• 2 tbsp olive oil
  • 5 big fresh basil leaves sliced into ribbons, divided
  • 1/4 cup water (if needed to thin sauce a bit)
  • salt and pepper to taste


  1. Place oil into a heavy bottomed medium sauce pan over medium heat.
  2. Add in garlic and sauté for less than 30 seconds, basically just stir the garlic around the oil once or twice then add in the chopped tomatoes. Stir to fully combine with garlic.
  3. Reduce the heat to low and add a pinch of salt and half of the basil.
  4. Continue to simmer sauce for 15 minutes. The tomatoes will break down and the sauce start to thicken. Stir frequently so to avoid burning.
  5. At the 15 minute mark, check the consistency of the sauce. If it has thickened too much, add a few tbsp of water to thin. (I used about 1/4 cup as the tomatoes were very fleshy and sauce had thickened quite a bit. This is meant to be a thinner sauce that still has some texture and chunk to it.) Stir in water until the desired consistency is reached then turn off the heat.
  6. Transfer sauce into a pint ball jar (or small bowl if you prefer.)
  7. Using an immersion blender (stick blender) pulse the sauce a few times to break up the tomato a bit more. You can choose to run the blender longer if you want a smoother sauce.
  8. At this point, add in the rest of the basil and taste. Adjust salt and pepper as desired. (You can also run the blender a few pulses to incorporate the basil, salt and pepper too…)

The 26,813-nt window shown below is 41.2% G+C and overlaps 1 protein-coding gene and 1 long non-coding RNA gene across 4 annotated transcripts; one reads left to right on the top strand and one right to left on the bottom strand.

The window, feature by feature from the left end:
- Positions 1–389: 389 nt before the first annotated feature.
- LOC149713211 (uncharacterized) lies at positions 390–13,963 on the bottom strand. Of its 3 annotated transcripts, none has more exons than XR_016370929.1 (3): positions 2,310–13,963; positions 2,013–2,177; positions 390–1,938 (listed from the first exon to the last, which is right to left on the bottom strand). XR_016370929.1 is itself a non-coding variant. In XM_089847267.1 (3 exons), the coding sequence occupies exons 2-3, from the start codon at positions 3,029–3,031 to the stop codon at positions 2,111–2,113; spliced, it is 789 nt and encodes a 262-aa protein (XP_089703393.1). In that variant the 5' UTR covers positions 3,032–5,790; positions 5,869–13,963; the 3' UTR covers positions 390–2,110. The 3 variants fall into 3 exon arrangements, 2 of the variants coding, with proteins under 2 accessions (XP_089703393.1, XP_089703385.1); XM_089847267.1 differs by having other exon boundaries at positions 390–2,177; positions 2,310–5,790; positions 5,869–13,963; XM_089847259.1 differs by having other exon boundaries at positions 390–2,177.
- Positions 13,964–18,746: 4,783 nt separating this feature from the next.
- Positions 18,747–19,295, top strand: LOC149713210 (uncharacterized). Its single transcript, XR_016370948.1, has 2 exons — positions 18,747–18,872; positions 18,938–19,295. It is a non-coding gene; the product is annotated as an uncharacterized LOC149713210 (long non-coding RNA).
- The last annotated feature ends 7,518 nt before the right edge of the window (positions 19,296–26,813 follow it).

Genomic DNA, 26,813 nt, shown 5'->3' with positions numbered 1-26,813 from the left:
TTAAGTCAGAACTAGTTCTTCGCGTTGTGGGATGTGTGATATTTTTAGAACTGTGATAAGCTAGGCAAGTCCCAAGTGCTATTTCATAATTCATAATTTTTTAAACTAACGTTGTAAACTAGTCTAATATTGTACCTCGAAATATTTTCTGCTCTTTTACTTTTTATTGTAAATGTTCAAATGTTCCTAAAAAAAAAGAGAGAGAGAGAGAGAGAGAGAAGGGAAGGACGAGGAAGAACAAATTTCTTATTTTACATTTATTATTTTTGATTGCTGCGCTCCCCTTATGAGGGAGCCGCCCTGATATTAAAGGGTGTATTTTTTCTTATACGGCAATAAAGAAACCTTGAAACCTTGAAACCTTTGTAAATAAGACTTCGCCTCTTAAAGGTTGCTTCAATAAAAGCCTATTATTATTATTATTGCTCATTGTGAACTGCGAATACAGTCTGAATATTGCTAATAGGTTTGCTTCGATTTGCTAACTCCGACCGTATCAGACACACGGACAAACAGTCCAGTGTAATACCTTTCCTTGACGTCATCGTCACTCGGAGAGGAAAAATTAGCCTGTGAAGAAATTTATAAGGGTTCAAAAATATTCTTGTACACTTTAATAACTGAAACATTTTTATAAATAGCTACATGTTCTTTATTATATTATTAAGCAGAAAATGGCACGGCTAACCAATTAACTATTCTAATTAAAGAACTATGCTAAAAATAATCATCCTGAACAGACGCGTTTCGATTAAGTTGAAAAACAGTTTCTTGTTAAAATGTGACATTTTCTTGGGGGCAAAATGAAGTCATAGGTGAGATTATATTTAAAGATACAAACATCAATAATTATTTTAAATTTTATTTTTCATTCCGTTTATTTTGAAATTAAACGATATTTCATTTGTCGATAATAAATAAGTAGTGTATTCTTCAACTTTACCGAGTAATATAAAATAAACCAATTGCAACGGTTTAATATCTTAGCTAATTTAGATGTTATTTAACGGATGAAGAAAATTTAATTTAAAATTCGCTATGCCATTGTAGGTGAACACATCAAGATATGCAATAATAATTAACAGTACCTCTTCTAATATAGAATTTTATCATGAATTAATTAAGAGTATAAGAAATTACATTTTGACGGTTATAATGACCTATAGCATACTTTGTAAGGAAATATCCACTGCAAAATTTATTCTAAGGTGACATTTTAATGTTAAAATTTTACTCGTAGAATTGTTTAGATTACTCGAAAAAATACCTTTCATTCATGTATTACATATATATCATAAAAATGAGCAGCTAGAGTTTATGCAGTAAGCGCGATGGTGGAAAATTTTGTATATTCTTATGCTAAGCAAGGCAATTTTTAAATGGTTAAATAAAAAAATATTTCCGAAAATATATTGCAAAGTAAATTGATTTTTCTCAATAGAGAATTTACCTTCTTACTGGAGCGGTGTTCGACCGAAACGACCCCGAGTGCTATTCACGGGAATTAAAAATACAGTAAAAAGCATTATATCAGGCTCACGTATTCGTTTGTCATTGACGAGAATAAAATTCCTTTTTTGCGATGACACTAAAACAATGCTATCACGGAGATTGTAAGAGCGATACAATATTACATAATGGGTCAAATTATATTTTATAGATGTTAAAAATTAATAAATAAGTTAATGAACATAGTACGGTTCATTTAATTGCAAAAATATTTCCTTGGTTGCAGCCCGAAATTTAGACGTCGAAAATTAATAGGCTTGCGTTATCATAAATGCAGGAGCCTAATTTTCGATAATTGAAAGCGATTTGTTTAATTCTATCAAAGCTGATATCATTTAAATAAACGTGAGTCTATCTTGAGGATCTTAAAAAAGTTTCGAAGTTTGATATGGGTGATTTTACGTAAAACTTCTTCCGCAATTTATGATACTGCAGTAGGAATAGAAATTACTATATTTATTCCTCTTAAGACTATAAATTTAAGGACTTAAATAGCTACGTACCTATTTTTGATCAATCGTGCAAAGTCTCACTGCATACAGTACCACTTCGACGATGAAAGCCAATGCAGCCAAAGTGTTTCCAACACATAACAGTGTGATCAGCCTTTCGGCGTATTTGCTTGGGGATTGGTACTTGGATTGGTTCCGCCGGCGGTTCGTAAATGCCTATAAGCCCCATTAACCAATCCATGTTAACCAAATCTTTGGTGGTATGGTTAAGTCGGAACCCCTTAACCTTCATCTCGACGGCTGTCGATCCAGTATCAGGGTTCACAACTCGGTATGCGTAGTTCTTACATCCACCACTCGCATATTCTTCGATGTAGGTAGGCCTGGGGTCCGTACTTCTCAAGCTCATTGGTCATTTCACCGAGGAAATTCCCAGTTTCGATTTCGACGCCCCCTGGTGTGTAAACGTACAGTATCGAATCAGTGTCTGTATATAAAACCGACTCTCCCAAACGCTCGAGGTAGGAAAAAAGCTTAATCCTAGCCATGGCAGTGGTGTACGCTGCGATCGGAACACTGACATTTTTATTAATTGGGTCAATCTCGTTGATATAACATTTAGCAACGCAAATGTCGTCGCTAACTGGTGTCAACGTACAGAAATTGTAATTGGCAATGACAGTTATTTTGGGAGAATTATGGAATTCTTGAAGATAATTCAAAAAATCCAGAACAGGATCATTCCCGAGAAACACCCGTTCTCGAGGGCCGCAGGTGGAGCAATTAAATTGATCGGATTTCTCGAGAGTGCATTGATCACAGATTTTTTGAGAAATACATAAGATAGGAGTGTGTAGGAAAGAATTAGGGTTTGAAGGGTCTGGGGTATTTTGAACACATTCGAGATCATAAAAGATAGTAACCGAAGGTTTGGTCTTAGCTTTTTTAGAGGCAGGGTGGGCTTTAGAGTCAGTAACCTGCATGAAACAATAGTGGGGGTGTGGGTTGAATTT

9. Use within 3-5 days, store in airtight container in fridge.

When I say this sauce is quick, I mean it. From prep to finished, it is done in less than 30 minutes.

I made this sauce as the pasta was cooking and as I was pan frying the meatballs!

This is a very simple and clean sauce that allows you to adjust the flavors as desired as well. It is NOT a very forgiving sauce, so if you add sugar (I know, I know, some tomato sauces require this to temper the acidity a bit, but this one does not) it will be too sweet. If you add red pepper flakes? Keep to a minimum and I would suggest just using it to finish your plating versus adding as the sauce cooks.

I mean, what a GORGEOUS sauce! (below you can see it compared to a basic pizza sauce I made the same day.)

As this is a simple rustic sauce, I would also suggest NOT adding crumbled meat protein to it directly as it cooks, but to use the sauce as a canvas to dress those proteins. Meatballs, grilled chicken, sliced sweet or hot Italian sausage would ALL be incredible with this sauce but added separately when plating, not as a part of the sauce itself.

I’d love to hear how you use this sauce, and if you enjoy it, share the recipe and tag @dragonbrookfarm with your post!

Amore e pasta sempre

(Love and Pasta Always!)


2 Comments Add yours

  1. BERNADETTE says:

    I never heard of golden roma tomatoes and these are gorgeous. I’ll bet they would make a delicious tomatoe jam.


    1. Oh they DO! They are slightly sweet and very well rounded in term of profile (in my opinion). You can get seeds online but often they not very easy to find as I think it is a newer hybrid? Victory Seeds has them listed as Italian Gold Paste style tomato 🙂